Mexican standoffs are a surprisingly underused dramatic technique, or, to be more specific: prolonged Mexican standoffs. Technically any scene in which a victim is held hostage or someone is used as a shield could be described as a Mexican standoff, but few films spring to mind that feature prolonged Mexican standoffs as a source of increasing dramatic tension. While they might not have the literal momentum of a high-speed chase, there is something almost Shakespearean about their possibilities for denouements, betrayals, searingly desperate monologues, and the heightening of tension on a stage or in a film with limited locations.
Feedback takes the Mexican standoff to a new level, or at least to a similar level as Howard Hawks’ masterpiece Rio Bravo (1959) or the memorable standoffs in the earless blood-pool warehouse of Reservoir Dogs (1992) and the cramped basement bar with no existential exit of Inglorious Bastards (2009). Feedback excels both in its opaque writing and in the performance of Eddie Marsen, a conniving yet clever talk show host whose precise involvement in a terrifying incident is never entirely made clear–which is odd since the entire film is spent grilling him about it on air; however, this is also why the film should leave you perched on the edge of your seat, debating whether to root for the character or not, depending on whether you believe he’s being held hostage by psychopaths or gaslighting the past to preserve his own pasty skin.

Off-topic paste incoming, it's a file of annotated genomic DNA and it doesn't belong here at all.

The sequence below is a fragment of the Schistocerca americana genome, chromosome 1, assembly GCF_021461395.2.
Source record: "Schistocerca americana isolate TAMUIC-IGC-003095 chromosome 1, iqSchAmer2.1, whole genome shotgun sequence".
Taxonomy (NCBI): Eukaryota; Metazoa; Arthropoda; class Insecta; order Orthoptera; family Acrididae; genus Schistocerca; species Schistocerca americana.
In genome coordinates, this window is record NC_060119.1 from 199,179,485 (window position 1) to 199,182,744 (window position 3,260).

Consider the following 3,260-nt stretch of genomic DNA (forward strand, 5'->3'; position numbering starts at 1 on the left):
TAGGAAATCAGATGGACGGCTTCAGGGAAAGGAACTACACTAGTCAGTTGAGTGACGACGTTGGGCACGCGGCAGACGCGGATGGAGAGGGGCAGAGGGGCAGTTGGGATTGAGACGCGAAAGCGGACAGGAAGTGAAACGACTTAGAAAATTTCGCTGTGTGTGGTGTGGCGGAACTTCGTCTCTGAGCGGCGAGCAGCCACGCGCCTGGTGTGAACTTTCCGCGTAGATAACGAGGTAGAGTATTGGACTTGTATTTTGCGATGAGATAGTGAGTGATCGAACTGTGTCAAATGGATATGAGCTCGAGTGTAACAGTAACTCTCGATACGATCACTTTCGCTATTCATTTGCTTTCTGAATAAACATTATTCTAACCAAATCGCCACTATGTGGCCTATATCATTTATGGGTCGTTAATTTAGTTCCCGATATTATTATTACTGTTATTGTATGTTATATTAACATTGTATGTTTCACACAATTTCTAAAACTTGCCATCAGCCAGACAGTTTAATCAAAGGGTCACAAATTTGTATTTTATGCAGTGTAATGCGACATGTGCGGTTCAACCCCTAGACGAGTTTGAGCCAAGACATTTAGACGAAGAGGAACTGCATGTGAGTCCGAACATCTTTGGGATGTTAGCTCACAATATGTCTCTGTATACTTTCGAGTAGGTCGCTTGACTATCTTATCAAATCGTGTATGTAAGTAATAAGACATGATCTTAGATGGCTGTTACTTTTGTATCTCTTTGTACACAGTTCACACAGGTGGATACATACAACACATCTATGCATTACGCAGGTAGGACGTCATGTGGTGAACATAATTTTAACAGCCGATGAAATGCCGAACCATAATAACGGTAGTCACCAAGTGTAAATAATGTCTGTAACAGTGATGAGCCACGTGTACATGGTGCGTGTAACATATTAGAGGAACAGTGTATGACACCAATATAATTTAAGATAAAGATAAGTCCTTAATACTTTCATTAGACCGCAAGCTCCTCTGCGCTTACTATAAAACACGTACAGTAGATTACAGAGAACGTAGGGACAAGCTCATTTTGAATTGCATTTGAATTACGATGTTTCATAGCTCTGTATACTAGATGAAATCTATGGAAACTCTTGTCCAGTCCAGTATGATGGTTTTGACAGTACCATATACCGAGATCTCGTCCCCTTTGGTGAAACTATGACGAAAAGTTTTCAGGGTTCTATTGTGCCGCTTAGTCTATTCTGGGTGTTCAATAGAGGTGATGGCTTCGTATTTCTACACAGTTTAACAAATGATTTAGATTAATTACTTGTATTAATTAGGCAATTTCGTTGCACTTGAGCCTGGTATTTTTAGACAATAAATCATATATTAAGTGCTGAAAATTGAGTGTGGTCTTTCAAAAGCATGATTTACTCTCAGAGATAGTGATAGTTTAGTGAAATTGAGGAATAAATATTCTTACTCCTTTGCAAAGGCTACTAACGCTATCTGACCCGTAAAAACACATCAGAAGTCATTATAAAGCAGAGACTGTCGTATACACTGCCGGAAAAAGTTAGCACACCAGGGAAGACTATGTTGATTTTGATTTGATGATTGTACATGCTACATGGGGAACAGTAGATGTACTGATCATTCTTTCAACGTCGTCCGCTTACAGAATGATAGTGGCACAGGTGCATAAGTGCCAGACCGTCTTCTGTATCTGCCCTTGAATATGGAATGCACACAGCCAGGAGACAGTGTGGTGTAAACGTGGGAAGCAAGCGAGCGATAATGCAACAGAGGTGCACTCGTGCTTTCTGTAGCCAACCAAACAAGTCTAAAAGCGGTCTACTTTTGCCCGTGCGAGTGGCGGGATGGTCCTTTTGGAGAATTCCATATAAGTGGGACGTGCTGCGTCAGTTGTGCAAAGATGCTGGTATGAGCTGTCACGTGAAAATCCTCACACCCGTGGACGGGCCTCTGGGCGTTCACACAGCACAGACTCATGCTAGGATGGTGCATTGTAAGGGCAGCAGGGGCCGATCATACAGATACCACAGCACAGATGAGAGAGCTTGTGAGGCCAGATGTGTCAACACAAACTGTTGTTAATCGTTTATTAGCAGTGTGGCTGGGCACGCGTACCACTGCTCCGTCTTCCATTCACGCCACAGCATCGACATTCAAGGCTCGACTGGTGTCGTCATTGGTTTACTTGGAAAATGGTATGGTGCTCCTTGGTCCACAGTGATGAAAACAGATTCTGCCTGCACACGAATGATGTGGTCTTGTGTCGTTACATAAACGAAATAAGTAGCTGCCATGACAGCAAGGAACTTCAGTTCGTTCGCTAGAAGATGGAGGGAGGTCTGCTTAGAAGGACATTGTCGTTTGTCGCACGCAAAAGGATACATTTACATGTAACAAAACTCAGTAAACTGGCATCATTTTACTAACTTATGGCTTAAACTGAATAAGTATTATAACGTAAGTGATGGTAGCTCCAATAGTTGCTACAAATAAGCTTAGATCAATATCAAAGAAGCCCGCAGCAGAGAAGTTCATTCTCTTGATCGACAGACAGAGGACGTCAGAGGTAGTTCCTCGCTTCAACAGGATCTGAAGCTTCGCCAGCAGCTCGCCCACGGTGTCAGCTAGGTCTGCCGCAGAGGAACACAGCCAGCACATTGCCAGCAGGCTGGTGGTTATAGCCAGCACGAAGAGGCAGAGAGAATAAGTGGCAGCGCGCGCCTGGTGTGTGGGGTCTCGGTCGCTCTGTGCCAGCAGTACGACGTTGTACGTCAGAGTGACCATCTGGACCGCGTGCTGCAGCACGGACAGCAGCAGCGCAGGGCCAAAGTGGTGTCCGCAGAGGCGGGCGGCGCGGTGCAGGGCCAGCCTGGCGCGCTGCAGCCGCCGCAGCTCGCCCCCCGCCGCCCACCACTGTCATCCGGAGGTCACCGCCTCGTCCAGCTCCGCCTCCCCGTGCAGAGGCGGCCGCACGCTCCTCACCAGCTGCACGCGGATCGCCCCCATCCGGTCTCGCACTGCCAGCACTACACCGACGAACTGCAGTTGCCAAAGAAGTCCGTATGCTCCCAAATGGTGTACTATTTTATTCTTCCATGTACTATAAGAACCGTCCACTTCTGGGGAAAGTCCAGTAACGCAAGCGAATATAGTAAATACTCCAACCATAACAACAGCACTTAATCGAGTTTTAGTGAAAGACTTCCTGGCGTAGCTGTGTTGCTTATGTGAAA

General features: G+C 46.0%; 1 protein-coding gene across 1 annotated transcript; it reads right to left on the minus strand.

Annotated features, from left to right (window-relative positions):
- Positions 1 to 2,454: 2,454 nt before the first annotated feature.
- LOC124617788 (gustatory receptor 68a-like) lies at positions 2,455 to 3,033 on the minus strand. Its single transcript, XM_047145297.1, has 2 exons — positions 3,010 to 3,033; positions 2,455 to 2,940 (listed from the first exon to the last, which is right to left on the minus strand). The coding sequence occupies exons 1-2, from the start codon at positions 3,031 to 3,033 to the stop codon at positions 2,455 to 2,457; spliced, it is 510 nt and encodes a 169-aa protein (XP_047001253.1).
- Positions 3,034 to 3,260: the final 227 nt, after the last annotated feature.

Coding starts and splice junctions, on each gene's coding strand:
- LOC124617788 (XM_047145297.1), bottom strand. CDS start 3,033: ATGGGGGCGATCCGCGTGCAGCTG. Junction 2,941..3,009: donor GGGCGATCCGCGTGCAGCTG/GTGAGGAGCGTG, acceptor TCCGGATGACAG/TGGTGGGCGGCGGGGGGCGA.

Today is May 14th, 2020, and Feedback (2019), is currently streaming on various VOD services.